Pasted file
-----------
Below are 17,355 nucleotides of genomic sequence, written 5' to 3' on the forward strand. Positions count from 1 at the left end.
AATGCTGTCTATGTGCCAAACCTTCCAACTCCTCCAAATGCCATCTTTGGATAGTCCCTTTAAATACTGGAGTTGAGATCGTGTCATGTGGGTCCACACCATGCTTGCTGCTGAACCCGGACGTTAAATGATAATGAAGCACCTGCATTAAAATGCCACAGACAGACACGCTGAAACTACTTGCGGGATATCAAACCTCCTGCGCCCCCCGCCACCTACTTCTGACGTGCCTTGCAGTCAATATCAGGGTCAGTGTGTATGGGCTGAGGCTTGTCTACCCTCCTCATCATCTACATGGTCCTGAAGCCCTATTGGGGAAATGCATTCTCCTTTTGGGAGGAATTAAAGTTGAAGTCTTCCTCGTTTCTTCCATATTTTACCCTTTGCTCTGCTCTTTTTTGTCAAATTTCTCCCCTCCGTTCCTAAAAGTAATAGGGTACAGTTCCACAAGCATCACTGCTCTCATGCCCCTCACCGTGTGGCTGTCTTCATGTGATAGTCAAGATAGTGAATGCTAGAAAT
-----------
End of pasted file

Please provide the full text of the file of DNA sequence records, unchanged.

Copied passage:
Below are 17,355 nucleotides of genomic sequence, written 5' to 3' on the forward strand. Positions count from 1 at the left end.
AATGCTGTCTATGTGCCAAACCTTCCAACTCCTCCAAATGCCATCTTTGGATAGTCCCTTTAAATACTGGAGTTGAGATCGTGTCATGTGGGTCCACACCATGCTTGCTGCTGAACCCGGACGTTAAATGATAATGAAGCACCTGCATTAAAATGCCACAGACAGACACGCTGAAACTACTTGCGGGATATCAAACCTCCTGCGCCCCCCGCCACCTACTTCTGACGTGCCTTGCAGTCAATATCAGGGTCAGTGTGTATGGGCTGAGGCTTGTCTACCCTCCTCATCATCTACATGGTCCTGAAGCCCTATTGGGGAAATGCATTCTCCTTTTGGGAGGAATTAAAGTTGAAGTCTTCCTCGTTTCTTCCATATTTTACCCTTTGCTCTGCTCTTTTTTGTCAAATTTCTCCCCTCCGTTCCTAAAAGTAATAGGGTACAGTTCCACAAGCATCACTGCTCTCATGCCCCTCACCGTGTGGCTGTCTTCATGTGATAGTCAAGATAGTGAATGCTAGAAAT